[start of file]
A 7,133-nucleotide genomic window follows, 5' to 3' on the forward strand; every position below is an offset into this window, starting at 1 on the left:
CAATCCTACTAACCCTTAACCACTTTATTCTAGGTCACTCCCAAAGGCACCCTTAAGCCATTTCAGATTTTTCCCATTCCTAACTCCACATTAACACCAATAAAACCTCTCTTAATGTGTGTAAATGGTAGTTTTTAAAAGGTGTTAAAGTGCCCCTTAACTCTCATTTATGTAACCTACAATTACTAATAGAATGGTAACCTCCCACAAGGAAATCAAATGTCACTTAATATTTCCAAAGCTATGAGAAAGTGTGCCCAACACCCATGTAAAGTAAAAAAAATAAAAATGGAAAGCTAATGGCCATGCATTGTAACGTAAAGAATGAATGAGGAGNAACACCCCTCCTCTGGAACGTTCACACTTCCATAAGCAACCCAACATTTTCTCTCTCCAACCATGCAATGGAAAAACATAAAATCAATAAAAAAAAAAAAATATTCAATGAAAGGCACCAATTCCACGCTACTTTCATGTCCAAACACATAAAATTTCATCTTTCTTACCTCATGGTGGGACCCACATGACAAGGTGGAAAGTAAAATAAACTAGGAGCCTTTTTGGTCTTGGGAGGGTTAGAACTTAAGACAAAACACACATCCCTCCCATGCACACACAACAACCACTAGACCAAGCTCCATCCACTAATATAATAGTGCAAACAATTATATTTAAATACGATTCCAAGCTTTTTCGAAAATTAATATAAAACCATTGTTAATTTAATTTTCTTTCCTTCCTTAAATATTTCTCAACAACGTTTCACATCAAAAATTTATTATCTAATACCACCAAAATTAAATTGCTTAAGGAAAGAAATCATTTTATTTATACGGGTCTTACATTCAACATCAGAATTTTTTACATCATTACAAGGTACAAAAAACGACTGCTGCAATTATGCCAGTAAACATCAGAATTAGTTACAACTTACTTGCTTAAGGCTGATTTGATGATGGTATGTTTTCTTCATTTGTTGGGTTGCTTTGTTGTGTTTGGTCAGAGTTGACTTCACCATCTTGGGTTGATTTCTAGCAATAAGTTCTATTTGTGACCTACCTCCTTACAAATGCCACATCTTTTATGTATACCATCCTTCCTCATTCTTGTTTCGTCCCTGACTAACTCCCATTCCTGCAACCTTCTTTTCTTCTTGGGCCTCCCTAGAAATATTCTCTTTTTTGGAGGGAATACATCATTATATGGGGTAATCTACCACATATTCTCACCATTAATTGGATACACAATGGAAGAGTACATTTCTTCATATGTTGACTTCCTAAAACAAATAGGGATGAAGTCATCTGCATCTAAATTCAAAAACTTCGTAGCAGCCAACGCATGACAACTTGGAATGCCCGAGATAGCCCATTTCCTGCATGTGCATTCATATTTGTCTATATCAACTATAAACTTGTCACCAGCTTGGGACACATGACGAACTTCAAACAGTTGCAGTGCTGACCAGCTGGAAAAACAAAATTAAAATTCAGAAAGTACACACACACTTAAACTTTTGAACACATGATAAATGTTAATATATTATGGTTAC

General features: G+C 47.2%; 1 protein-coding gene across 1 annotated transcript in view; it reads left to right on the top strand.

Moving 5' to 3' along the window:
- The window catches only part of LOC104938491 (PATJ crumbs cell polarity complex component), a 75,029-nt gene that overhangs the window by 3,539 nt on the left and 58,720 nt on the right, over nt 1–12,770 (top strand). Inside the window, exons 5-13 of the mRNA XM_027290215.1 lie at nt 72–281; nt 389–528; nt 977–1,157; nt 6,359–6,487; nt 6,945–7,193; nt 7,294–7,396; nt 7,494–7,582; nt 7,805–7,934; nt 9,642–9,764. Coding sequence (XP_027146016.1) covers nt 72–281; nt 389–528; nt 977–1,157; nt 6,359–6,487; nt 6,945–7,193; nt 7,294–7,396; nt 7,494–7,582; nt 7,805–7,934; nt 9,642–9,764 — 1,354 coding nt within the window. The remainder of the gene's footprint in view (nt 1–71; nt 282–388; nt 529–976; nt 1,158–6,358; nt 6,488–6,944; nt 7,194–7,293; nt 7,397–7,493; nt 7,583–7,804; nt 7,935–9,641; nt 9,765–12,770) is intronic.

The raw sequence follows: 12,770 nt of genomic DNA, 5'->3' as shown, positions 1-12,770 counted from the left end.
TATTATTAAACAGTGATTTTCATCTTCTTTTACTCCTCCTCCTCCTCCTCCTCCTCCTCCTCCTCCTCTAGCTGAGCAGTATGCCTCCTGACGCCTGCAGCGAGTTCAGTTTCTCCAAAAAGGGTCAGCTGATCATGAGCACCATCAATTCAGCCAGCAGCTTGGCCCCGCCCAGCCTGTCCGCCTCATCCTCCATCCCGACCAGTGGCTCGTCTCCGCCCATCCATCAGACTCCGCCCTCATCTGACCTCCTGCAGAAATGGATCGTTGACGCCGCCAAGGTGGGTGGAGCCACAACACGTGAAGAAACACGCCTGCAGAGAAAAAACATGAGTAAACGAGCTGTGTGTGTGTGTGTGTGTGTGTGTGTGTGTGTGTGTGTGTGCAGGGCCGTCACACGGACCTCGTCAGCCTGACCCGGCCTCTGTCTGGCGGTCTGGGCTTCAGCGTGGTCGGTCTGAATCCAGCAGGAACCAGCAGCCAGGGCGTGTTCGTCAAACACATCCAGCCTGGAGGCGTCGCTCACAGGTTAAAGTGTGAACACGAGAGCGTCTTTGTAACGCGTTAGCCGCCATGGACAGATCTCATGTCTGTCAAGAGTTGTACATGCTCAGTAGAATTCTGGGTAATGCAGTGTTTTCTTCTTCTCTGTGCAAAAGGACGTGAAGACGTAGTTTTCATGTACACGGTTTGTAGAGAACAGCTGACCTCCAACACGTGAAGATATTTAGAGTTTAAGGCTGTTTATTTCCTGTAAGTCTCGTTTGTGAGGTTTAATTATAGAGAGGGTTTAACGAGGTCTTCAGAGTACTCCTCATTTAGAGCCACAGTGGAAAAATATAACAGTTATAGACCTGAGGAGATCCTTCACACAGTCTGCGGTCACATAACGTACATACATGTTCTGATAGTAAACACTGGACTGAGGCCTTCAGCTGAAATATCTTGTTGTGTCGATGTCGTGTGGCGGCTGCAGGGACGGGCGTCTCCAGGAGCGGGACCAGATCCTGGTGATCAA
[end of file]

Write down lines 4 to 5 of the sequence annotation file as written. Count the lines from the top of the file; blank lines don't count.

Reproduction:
Moving 5' to 3' along the window:
- The window catches only part of LOC104938491 (PATJ crumbs cell polarity complex component), a 75,029-nt gene that overhangs the window by 3,539 nt on the left and 58,720 nt on the right, over nt 1–12,770 (top strand). Inside the window, exons 5-13 of the mRNA XM_027290215.1 lie at nt 72–281; nt 389–528; nt 977–1,157; nt 6,359–6,487; nt 6,945–7,193; nt 7,294–7,396; nt 7,494–7,582; nt 7,805–7,934; nt 9,642–9,764. Coding sequence (XP_027146016.1) covers nt 72–281; nt 389–528; nt 977–1,157; nt 6,359–6,487; nt 6,945–7,193; nt 7,294–7,396; nt 7,494–7,582; nt 7,805–7,934; nt 9,642–9,764 — 1,354 coding nt within the window. The remainder of the gene's footprint in view (nt 1–71; nt 282–388; nt 529–976; nt 1,158–6,358; nt 6,488–6,944; nt 7,194–7,293; nt 7,397–7,493; nt 7,583–7,804; nt 7,935–9,641; nt 9,765–12,770) is intronic.